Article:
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Press release - Let's talk about the H in HSEQ

3 August 2022

Keeping employees safe from harm at work is at the top of the agenda these days - after all, it is a statutory duty of care. But how can businesses look after the mental health and wellbeing of their employees as much as their physical health?

A total of 18 million working days were lost in the UK during 2019/20 due to stress, anxiety and depression. With the adverse impact of the pandemic on many people’s mental health, employers now have a duty of care to manage the main risks of stress and mental ill health among their employees.

Recent CIPD research shows that the main risks to employee health are now psychological, with mental illness and stress being two of the top three causes of long-term absences.

The CIPD advise organisations to take a holistic approach and provide good work for people that helps to prevent ill health. ‘Good work’ is defined as work that is rewarded, providing people with the means to securely make a living; it gives opportunities to develop, and provides a sense of fulfilment. Organisations also need to focus on the wider dimensions of wellbeing, including financial wellbeing.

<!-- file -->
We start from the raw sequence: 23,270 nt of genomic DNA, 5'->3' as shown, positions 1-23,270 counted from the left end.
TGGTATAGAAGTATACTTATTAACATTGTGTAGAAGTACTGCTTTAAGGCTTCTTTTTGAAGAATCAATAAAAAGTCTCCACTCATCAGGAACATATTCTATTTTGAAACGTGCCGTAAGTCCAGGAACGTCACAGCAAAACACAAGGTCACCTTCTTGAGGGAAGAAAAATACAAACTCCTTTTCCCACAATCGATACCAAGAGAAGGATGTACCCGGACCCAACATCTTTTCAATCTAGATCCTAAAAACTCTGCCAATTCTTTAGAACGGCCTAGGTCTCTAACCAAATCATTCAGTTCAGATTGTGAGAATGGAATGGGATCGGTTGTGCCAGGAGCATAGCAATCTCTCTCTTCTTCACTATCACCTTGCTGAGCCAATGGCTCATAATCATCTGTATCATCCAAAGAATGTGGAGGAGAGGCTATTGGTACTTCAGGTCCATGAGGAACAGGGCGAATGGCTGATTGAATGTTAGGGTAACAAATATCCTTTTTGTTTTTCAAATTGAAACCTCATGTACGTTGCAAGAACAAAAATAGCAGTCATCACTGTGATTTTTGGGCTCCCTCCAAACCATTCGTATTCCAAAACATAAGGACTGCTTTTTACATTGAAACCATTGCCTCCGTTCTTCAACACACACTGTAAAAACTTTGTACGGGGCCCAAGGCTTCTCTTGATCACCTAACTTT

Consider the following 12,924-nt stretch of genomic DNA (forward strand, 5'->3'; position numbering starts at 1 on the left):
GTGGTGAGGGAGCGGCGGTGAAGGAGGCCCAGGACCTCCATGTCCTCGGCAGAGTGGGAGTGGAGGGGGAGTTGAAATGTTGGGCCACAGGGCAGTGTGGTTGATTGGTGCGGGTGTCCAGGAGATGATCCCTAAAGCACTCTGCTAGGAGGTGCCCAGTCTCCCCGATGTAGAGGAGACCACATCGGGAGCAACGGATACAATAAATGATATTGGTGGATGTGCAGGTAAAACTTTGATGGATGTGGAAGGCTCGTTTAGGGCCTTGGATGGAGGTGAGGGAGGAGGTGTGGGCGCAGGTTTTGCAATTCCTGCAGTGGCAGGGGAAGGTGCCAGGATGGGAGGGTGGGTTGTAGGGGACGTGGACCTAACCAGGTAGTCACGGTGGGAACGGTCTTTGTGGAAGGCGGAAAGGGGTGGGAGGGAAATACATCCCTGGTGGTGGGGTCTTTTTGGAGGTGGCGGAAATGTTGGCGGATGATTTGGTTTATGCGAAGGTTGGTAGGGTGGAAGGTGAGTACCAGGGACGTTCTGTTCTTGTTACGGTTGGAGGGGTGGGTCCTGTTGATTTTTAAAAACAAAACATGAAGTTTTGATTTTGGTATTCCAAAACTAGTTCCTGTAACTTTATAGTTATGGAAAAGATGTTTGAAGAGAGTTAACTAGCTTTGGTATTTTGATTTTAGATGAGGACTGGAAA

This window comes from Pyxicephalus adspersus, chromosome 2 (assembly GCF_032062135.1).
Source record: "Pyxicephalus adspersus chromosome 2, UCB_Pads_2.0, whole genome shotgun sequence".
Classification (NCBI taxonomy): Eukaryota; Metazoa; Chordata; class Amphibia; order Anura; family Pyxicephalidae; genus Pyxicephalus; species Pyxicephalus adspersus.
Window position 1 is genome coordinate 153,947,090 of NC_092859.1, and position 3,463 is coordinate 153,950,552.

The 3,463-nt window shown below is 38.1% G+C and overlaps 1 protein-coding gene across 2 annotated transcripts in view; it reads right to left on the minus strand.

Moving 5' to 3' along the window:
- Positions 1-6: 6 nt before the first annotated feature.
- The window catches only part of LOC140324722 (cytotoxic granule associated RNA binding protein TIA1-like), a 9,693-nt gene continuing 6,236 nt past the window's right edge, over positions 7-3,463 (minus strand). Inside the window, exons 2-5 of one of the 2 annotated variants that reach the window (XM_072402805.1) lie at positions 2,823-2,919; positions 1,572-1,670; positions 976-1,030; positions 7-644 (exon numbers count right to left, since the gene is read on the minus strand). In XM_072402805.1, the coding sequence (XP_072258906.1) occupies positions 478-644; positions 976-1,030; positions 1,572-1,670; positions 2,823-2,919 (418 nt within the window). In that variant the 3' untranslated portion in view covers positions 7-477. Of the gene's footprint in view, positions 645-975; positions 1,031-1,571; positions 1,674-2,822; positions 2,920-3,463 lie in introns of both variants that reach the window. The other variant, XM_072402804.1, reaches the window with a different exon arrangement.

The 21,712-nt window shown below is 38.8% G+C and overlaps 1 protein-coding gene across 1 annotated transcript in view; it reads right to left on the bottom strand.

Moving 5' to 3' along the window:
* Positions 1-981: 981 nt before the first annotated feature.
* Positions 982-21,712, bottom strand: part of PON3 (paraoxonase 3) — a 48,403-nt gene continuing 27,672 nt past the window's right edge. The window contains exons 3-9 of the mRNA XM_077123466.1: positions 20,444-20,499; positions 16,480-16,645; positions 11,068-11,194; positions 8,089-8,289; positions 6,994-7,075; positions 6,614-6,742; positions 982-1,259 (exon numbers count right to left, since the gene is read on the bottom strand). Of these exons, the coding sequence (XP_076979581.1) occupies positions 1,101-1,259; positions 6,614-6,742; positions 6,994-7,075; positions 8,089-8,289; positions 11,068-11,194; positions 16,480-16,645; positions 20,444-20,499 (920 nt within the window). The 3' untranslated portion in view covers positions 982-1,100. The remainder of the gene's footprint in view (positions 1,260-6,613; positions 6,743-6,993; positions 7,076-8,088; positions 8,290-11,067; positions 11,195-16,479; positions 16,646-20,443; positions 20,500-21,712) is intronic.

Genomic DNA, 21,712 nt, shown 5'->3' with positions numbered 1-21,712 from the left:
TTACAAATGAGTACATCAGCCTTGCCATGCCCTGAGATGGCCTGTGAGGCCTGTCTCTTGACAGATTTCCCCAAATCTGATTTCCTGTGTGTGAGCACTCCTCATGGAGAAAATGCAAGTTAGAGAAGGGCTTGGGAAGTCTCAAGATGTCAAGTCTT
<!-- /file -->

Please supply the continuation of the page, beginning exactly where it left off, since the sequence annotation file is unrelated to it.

Whilst there are calls for the Government to take specific action to help employers with inclusion and to provide the Health and Safety Executive with the resources to promote risk assessments for work-related stress, there are recommendations for employers which can be actioned now, rather than waiting for statutory guidance.

Companies can develop their own Wellbeing Strategy. There is no ‘one-size-fits-all’ approach to designing an effective wellbeing strategy – its content should be based on the organisation’s unique needs and characteristics, and those of its employees. It should however start at the top, making senior leaders champions of the workplace health and wellbeing agenda.

Line managers and supervisors should also be trained to manage people well. They should be comfortable having sensitive conversations and offer support and flexibility when a team member needs it.

Additional recommendations include providing early access to specialist sources of help such as counselling or psychotherapy, understanding the causes of absence and unhealthy practices such as ‘presenteeism’ and ‘leaveism’ and carrying out risk assessments or audits on work-related stress as part of a preventive approach to identify main causes.

A tailored Wellbeing Strategy will help build a framework to promote good mental wellbeing and foster a company culture where people can talk about mental health and seek help where needed.

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